The worldwide genealogical community has a huge spectrum of interests and objectives that almost defy any attempt at generalization. If you were to look at the demographics of the entire community, you would find people at almost any age, economic status or educational level involved. However, the online community, for many years now, has been composed primarily of women who are 55 years of age or older, have no children at home and who have at least a university of college degree. In fact, an appreciable percentage of the total genealogical community population have advanced university degrees. For example, only 13 or so of the over 73 bloggers who were Ambassadors at RootsTech 2016 were male.
Now, these observations have little to do with the subject of this post, but they do point out that when I discuss "genealogy" or when anyone talks about "family history" or "genealogy" they are addressing an undefined category of people who are involved in a loosely defined activity that includes everything from a highly technical subject such as DNA testing to the randomly defined activity of preserving stories and memories. We define genealogy so broadly that almost any activity is now defined as "genealogy." I just watched the first episode of an online TV show called the "Relative Race" on BYUTV.org. The idea of the show was that four teams of contestants race by driving from San Francisco to New York in 10 days with the goals of finding unknown relatives, completing challenges and avoiding elimination for a prize of $25,000. So this is genealogy in reality TV? The only thing these people had in common was a DNA test from Ancestry.com that showed they were related to the people they were supposed to find. I am afraid that my idea of a "reality" program about genealogy would feature me sitting in front of a microfilm reader for four hours. However, this would not likely draw a sponsor or a $25,000 prize.
Let me try a definition of genealogy. Genealogy is the activity of identifying family relationships. Hmm. I think that probably includes DNA testing, but I am not sure it includes preserving stories and photos. Let me try again. Genealogy is the activity of identifying, documenting and preserving family relationships. Hmm. Do we exclude dogs and horses? OK, so here is another try. Genealogy is the activity of identifying, documenting and preserving human family relationships. Now I am troubled with the term "human family relationships." Presently, we are in the process of redefining the term "family" to include people who have no blood relationships and include a variety of animals and even plants. I am not sure if the modifier "human" excludes the animals and plants. Considering that many DNA tests include a percentage of genes from Neanderthal ancestors, I think we have a rather broad definition of "human" already. Why not include animals and plants?
Now that I think about it. I am bothered by the word "relationships." I am looking at a program called "Relative Finder" and I just discovered I am a 10th cousin 2 times removed to Winston Leonard Spencer-Churchill and an 11th cousin 6 times removed to William Clark of Lewis and Clark fame. What is an 11th cousin 6 times removed? If we are related to every human (???) on the planet then what is the point of doing genealogy. Why not just compile a "genealogy directory" that includes every person who ever lived and let the computer calculate how we are all related?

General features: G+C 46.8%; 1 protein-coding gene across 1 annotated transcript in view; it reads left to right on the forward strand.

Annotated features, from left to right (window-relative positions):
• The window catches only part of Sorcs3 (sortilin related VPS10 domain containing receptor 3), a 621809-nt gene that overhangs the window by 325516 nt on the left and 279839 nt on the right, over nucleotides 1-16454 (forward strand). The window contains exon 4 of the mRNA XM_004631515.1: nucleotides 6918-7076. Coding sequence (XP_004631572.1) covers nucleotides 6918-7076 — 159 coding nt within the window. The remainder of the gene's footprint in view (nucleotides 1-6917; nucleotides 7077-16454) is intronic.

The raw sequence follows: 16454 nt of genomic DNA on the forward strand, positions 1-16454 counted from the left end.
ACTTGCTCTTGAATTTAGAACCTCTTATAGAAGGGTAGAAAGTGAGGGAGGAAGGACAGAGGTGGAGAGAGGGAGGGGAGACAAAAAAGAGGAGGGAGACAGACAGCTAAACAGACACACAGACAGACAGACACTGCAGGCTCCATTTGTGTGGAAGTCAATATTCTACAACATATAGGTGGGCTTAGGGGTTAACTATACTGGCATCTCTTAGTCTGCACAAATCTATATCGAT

I am very well acquainted with the process of "extraction" as a "valid" genealogical process. This common practice among some genealogists addresses the problem of determining relationships in certain communities and makes the unsupported assumption that everyone with the same or similar surname in a community is somehow related. My great-grandmother collected every person in England and the United States she could find with the surname of "Linton" and spent her life trying prove how they were all related. She would have been overjoyed to have a technique such as DNA or the Relative Finder program to show her quickly that she really was related to all these people, if you just go back far enough in time.
As I have mentioned many times in the past, I have a version of my pedigree in MyHeritage.com. Presently, I have over 100,000 smart matches. This means that there are people in my family tree that match people in other MyHeritage.com members with over 100,000 such correspondences. If I were going to participate in a TV reality show, such as Relative Race, I suppose I could drive anywhere in the country, randomly stop at a town and probably find a relative in a matter of a few minutes. I wouldn't even need DNA testing to do this. If I added in DNA testing, I could probably stop the next person I saw on the street and we would be related. This would be true if you believe all of my relatives who trace their pedigrees back to Adam. Hmm. I just thought of something. Are the Neanderthal relatives I have related to Adam? I do find from Relative Finder that I am a 10th cousin 6 times removed to Charles Robert Darwin.
Now another thought. Are all my Facebook friends now considered by "relatives?" If so, I could just friend the entire world and be finished with my genealogy. Wait a minute. Facebook is genealogy. I am sure there were a couple of classes at RootsTech that taught people about Facebook and genealogy. So, when I am reading about the latest cute cat photos on Facebook, I am really doing my genealogy. Wow, that sure simplifies my life. I can go back to Saturday morning cartoons and comic books.
So here goes another definition of genealogy. Genealogy is any activity that has anything to do with anyone who is or is not defined as human and who could possibly be related, even if such relationships cannot be proved or even theoretically postulated. Does that definition take into account that I am a 15th cousin 3 times removed to James Maitland Stewart, the movie star? Probably.